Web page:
While the coronavirus pandemic has prevented large, in-person gatherings from being held, the Intercultural Welcome Committee was able to cater to 362 attendees through a virtual version of the annual Multicultural Extravaganza.
The fifth iteration of the event, titled “Weaving Our Web: Multicultural Extravaganza,” was held on Aug. 30 and featured guest speaker Waikinya Clanton, senior adviser to the chairman of the Democratic National Committee (DNC). Clanton drew from her experience in politics to address the current political climate in the United States and advise incoming Binghamton University students on how to succeed in their own careers.
“As you navigate these waters as young people coming to a fresh new world that is diverse, that is complex and nuanced, I want you to think about process and purpose in that,” Clanton said. “How are you actually connected to the things that you’re weaving? What are you being called to do?”
Clanton continued to use the event’s theme as a metaphor, considering its place in her own path to success.
“I came up with three reasons why a spider weaves a web: The first is to get to its destination, the second is for survival and the third is for protection,” Clanton said. “And as you look at the work you’re doing, the foundation you’re building, are you considering why you are weaving your webs?”
David Hatami, Student Association (SA) vice president for multicultural affairs and a junior double-majoring in political science and business administration, explained the inspiration behind the event’s theme.
“We chose the theme ‘Weaving our Web’ to describe what we were trying to achieve with this event: to weave a stronger web of community engagement, unity and sharing despite the obstacles which we all face these days as a result of the pandemic,” Hatami wrote in an email.
Using her career as an example, Clanton said that being deliberate is how she achieved her own success.
“As senior adviser to the chairman of the Democratic National Committee, and what that means to be a young black woman doing that work, it’s about process, the webs we’re weaving along the way that got me to this point,” she said.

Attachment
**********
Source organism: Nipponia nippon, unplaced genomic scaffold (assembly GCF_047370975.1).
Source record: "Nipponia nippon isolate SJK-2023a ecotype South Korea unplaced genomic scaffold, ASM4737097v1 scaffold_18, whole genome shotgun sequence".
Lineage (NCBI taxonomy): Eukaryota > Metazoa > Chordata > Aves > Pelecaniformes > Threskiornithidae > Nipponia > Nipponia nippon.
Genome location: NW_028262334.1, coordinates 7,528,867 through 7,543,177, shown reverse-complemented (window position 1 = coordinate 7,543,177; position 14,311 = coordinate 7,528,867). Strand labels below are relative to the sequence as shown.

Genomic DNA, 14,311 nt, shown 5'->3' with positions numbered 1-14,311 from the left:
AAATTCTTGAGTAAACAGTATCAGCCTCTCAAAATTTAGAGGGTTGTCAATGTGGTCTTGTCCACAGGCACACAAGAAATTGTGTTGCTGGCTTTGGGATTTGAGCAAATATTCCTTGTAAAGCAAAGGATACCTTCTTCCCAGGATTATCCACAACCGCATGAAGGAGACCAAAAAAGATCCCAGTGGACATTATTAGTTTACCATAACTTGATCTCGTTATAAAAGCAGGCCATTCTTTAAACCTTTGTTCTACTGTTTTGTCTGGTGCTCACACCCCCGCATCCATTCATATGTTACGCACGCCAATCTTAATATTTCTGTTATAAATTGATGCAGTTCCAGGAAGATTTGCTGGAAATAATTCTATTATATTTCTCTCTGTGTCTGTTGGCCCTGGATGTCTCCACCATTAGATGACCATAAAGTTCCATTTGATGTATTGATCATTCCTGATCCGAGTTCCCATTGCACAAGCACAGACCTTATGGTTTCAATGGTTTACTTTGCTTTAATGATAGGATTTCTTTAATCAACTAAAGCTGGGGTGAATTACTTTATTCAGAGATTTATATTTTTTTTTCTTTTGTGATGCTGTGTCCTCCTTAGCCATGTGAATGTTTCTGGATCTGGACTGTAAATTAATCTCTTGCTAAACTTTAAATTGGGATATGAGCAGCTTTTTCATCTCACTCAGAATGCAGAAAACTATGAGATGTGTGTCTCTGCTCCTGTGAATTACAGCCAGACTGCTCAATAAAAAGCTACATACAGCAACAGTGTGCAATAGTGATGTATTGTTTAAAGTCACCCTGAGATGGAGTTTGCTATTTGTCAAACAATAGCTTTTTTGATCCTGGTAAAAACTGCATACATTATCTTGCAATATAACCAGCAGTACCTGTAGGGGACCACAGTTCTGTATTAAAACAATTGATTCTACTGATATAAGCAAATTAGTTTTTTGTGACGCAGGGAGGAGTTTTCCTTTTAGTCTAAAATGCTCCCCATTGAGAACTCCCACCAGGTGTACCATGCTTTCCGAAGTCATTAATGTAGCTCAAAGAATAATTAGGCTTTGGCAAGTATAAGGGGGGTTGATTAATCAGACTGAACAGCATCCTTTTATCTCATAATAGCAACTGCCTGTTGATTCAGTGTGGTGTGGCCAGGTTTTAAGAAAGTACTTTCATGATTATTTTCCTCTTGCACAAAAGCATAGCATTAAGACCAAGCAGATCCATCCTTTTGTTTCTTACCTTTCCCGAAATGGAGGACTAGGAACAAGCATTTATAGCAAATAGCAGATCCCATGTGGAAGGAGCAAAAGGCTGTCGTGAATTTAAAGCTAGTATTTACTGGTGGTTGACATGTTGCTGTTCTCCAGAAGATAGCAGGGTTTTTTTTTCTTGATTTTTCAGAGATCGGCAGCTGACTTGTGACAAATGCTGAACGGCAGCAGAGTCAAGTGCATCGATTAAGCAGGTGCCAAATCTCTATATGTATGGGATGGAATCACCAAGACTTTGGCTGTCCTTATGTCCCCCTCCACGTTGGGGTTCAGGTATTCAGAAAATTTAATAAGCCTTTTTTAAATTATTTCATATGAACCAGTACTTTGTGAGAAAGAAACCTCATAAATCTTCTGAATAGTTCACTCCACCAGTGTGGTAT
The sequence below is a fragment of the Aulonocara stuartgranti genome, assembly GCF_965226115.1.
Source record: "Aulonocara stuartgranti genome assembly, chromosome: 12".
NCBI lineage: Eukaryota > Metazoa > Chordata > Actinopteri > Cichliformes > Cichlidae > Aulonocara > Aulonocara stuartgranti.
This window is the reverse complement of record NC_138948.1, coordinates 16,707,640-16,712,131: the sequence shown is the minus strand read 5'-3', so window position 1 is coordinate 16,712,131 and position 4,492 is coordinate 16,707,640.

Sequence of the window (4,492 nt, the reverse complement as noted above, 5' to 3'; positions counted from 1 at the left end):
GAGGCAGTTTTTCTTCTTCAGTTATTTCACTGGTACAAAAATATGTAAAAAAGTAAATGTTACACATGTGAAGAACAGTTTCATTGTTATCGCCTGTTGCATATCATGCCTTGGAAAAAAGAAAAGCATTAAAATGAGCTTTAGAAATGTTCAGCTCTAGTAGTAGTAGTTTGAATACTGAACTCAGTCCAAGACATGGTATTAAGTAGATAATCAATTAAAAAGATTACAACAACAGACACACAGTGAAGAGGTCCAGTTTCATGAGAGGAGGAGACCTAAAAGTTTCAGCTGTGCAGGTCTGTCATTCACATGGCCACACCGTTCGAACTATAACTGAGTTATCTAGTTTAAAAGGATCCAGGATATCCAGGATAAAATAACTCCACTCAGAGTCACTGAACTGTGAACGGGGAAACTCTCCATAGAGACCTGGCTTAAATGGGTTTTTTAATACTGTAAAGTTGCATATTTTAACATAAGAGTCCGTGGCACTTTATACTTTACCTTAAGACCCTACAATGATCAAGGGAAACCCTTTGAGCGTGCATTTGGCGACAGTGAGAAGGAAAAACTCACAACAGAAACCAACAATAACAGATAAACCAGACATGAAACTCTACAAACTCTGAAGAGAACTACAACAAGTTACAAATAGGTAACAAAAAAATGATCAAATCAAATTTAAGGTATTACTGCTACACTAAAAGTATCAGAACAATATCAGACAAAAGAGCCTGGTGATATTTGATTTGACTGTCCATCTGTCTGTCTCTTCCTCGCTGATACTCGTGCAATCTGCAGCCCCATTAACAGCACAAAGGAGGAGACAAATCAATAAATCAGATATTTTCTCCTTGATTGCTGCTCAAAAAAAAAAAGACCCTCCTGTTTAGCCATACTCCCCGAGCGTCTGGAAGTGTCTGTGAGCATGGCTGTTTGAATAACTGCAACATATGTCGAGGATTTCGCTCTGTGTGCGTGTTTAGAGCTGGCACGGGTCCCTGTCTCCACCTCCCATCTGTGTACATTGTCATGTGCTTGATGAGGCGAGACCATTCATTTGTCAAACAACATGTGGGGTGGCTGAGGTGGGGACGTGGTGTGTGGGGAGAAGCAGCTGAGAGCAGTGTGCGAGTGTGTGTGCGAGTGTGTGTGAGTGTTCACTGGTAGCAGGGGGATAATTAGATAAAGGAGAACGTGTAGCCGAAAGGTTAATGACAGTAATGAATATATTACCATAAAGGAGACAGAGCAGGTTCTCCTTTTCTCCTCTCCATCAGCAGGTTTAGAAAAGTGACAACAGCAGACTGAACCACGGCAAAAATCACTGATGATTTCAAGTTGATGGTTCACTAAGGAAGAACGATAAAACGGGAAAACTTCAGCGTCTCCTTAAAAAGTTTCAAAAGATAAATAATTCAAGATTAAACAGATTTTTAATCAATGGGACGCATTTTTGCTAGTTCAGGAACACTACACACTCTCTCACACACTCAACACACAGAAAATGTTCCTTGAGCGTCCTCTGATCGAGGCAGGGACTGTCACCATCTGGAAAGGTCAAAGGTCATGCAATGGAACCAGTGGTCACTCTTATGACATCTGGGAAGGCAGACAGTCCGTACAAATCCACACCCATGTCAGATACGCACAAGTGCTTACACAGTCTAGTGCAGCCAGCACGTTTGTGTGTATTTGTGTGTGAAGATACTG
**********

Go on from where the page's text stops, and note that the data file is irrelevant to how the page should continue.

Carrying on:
Clanton finished her talk with a Q&A session, where attendees asked questions via a chat page on the host site Hopin, a virtual venue that provides attendees with events that include multiple “rooms” they can move in and out of. When asked what inspired her to go into politics, she said that seeing a black, female state senator in her district in Mississippi helped her realize she too could make a change in a similar way.
“We talk about all the national figures who make an impact, but when you see someone up close fighting for you in such a real way and you see yourself in their story … that’s when I knew I wanted to get into politics,” Clanton said.
“Weaving Our Web: Multicultural Extravaganza” featured three rooms on the Hopin site: “Reception,” which listed the event’s schedule, “Stage,” where the presentations were held and “Sessions,” where clubs tabled virtually at various intervals throughout the event.
Victoria Camacho, a junior majoring in biological sciences, organized the planning and execution for the event. Camacho says she explained to organization how to use Hopin, where to upload their performances and more about the event itself.
“I collected their performance videos, aided in creating the itinerary and answered any questions that the performers had,” Camacho wrote. “Overall, I managed all the performers and was the primary contact with them in order for all of them to successfully showcase themselves at the event.”
At the virtual tabling, prospective club members were able to engage with over 40 multicultural organizations, including the Philippine-American League (PAL), Asian Student Union (ASU) and BU Japanese Association (BUJA). They could enter a group’s chat room and engage with each e-board to ask questions about the club.
Tabling periods were interspersed with songs, dances, strolls and poems. Performers included Quimbamba Latin Dance Team, Uyai Nnua African Dance Ensemble and Omega Phi Beta Sorority, as well as many others. There were several sponsors of the event including the SA Programming Board, Multicultural Resource Center, Q Center and more.
Hatami regarded the event as a success.
“Ultimately, I am very proud of how the virtual extravaganza turned out,” Hatami said. “We had a great deal of community support both before and during the event, with students continuously cheering their fellow performers on virtually through the event chat.”
Hatami also noted how vital support within the multicultural community was toward holding the event.
“I think it is important to note that without the support of the cultural community, the virtual Multicultural Extravaganza would not have been possible,” Hatami said. “I’m deeply grateful for their support and contributions to the cause.”